It’s part of the re-election team’s new strategy to flip the president’s sprawling campaign rallies into locally centered TV ads that air days after his road show has left town. The strategy is geared toward further extending the reach and media attention that Trump rallies already generate.
The campaign has produced and run six-figure ad buys after rallies in New Hampshire, Arizona, Nevada, and Colorado -- with plans to roll run another local ad highlighting Trump's North Charleston rally, a senior Trump campaign official told ABC News. The president tweeted out a version of the South Carolina ad but the campaign hasn’t announced its placement or a buy yet.
According to ad service firm CMAG, the Trump campaign placed a $139,000 ad buy in Nevada to run over the next two weeks, and spent $188,760 in Colorado for the week of Feb. 25-Mar. 2.
The ads themselves serve as a 90-second highlight reel recapping each rally, carefully curated by the campaign to air in local markets. They promote issues specific to each state like immigration in Nevada and record low unemployment in South Carolina. The Arizona ad features the viral video of a World War II veteran being carried to his seat at the Phoenix Trump rally.
The new ads mostly omit the attacks the president heaves at his Democratic rivals, and instead showcase interviews conducted by the campaign with supporters, as well as local news coverage, while sticking mostly to pre-written sections of the president's stump speech -- shying away from highlighting the president’s off-script and polarizing moments.
“It is an interesting way to keep the campaign’s message on track,” Vanderbilt political scientist John Geer, whose research focuses on political advertising, told ABC News. “It is also an approach that works better for the president, since he often steps on his message.”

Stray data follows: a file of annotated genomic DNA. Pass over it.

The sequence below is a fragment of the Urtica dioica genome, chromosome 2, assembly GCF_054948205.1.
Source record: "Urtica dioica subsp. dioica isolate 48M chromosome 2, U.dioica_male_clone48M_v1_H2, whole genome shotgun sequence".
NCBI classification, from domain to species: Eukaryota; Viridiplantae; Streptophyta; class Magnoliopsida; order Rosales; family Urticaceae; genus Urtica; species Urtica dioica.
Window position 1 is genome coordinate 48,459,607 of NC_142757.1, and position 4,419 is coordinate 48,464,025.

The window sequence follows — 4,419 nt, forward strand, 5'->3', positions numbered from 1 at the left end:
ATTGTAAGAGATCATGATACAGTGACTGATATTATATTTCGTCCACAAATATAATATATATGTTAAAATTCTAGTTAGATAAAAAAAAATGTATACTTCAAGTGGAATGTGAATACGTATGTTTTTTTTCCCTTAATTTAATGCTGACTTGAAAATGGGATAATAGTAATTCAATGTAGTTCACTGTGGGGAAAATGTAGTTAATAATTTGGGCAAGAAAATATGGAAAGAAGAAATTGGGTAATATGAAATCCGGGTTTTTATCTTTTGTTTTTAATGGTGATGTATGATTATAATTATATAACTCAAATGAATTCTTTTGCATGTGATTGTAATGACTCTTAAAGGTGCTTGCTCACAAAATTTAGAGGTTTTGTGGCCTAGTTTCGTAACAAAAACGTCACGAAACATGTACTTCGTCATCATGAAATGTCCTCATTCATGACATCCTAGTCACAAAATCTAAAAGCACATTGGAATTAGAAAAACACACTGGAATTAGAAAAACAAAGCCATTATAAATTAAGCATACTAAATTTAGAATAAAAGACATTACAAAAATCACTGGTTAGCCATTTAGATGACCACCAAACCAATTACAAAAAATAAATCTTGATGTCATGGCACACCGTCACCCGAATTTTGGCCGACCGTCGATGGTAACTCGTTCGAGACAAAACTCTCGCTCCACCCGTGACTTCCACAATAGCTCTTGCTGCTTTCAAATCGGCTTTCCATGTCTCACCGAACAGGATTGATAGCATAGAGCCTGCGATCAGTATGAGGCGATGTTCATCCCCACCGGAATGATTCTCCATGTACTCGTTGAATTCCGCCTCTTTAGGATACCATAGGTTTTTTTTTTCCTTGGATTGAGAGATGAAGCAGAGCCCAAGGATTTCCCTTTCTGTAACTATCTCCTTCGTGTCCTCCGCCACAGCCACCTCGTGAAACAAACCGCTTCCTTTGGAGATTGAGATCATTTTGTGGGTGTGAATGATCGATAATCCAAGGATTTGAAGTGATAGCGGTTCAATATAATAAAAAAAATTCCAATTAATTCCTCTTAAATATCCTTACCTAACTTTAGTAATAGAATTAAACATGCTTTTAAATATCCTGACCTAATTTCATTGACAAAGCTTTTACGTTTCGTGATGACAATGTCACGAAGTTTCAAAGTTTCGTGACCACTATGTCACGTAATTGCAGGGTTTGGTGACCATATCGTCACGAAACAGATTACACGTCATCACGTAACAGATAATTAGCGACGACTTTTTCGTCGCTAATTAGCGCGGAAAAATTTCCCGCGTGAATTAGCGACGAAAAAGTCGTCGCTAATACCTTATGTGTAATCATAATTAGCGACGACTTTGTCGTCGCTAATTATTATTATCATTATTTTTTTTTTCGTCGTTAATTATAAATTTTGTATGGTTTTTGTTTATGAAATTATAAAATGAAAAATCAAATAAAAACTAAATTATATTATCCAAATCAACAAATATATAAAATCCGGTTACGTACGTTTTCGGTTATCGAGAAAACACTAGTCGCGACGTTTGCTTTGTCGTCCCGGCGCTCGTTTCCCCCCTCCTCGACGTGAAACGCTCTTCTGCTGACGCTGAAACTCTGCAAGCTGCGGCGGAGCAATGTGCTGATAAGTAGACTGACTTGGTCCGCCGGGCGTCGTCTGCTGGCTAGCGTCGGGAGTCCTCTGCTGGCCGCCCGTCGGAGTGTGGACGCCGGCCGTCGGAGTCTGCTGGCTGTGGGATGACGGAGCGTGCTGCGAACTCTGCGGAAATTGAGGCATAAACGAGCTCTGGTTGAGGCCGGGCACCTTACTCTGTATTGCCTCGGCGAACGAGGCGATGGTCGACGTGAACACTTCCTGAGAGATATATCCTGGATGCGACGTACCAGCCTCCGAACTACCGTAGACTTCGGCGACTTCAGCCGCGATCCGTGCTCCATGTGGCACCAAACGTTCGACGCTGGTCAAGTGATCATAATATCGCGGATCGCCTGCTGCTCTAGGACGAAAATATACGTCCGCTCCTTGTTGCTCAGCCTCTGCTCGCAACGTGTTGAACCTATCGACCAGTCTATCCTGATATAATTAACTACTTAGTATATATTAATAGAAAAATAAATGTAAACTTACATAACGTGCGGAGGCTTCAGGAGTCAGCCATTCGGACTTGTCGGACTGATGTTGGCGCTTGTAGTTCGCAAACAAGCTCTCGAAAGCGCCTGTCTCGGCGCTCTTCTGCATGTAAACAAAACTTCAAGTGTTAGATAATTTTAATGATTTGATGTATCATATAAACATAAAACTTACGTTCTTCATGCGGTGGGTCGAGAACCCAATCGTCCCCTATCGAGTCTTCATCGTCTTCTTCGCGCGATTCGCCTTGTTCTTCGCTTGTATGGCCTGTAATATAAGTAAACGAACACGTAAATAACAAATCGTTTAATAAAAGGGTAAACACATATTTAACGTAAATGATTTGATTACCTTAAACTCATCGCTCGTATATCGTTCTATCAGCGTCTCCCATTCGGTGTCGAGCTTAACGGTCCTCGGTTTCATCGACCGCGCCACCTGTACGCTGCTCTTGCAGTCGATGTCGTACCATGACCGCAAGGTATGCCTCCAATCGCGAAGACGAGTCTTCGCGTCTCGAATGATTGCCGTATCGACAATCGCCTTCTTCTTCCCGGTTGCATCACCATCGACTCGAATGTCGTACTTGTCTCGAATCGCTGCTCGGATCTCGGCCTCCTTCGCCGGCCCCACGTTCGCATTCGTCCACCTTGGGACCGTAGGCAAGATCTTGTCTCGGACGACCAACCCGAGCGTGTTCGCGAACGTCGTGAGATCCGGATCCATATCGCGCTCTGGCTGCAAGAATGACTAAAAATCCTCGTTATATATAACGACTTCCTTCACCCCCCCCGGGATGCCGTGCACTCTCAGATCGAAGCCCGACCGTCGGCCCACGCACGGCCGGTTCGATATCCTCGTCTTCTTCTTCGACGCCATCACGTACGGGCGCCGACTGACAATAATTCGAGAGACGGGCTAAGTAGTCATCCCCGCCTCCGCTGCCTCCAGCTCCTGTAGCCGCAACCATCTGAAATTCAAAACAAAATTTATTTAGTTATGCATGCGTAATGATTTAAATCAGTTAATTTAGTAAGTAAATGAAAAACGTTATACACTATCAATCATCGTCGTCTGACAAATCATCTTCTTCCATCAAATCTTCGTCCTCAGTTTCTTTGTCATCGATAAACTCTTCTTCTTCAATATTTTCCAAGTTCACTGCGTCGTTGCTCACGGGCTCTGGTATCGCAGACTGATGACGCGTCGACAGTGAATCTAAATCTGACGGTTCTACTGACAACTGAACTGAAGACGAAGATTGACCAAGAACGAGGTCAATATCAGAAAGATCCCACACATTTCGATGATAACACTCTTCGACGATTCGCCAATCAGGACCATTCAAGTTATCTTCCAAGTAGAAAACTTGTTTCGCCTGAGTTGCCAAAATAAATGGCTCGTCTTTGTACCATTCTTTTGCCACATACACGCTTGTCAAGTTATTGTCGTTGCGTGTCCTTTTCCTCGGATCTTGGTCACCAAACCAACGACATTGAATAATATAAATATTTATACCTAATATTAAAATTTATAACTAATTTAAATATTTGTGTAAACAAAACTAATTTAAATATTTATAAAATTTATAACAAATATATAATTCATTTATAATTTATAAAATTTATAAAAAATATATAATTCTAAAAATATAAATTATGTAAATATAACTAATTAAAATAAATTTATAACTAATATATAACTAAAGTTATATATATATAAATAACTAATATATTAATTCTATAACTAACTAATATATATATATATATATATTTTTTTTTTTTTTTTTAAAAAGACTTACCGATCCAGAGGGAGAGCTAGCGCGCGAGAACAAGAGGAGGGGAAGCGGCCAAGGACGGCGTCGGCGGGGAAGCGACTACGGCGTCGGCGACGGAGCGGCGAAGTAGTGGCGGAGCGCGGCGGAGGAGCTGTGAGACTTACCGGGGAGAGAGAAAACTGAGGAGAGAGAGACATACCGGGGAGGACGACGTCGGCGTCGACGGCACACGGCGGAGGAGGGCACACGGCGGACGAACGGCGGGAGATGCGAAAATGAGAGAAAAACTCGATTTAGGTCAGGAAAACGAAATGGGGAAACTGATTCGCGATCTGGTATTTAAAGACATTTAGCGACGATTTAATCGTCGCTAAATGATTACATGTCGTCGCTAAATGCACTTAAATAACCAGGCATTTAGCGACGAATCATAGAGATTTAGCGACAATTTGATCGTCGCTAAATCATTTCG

Geer also questioned the ads' impact, given that voters' views of Trump are largely set.
"If you consider what happened in South Carolina, Tom Steyer would certainly question the power of ads, in general, to influence the public," Geer said, pointing out that the billionaire massively outspent Joe Biden in the state, only to see the former vice president get four times the vote he did.
However, the Trump campaign has said they've yet to fully dive into their planned persuasion ad plan. "We haven't even really started -- we haven't run $1 of persuasion advertising, really. We've done some but like nothing like what we're going to do over the next six months," a senior Trump campaign official said.
And while locally focused ads aren't a new strategy for a presidential campaign, the new ads are the latest way the Trump campaign has found to extend the impact and maximize the return on investment of the president's rallies.
“We just continue to try to get every ounce of value out of the rallies,” Trump campaign communications director Tim Murtaugh told ABC News. “We know there are many thousands of people who were unable to get inside the rally and we want to make sure they could share in the excitement a little bit.”
The campaign views the president's rallies as more than just one-day events. Top surrogates like Vice President Mike Pence or Donald Trump Jr. hold local events in the days leading up to the rally, campaign staff travel the day before and flood the local media markets -- and now, in the days following the event, the campaign runs a local TV ad that was shot entirely at the rally in that market.
And with each rally, the campaign also collects troves of data through everything from online ticket requests to selling merchandise inside the arena -- which can sometimes inform the team where to head next.
After holding a rally in El Paso, Texas, in early 2019, the campaign said they noticed a large number of supporters coming over from New Mexico for the event -- and a few weeks later the president was in Rio Rancho.
While Trump's re-election campaign has traded the retail politics of diner stops for rock concert-style rallies, the president is set to take part in his first town hall of the election cycle next week on FOX News.
ABC News' Soorin Kim contributed to this report.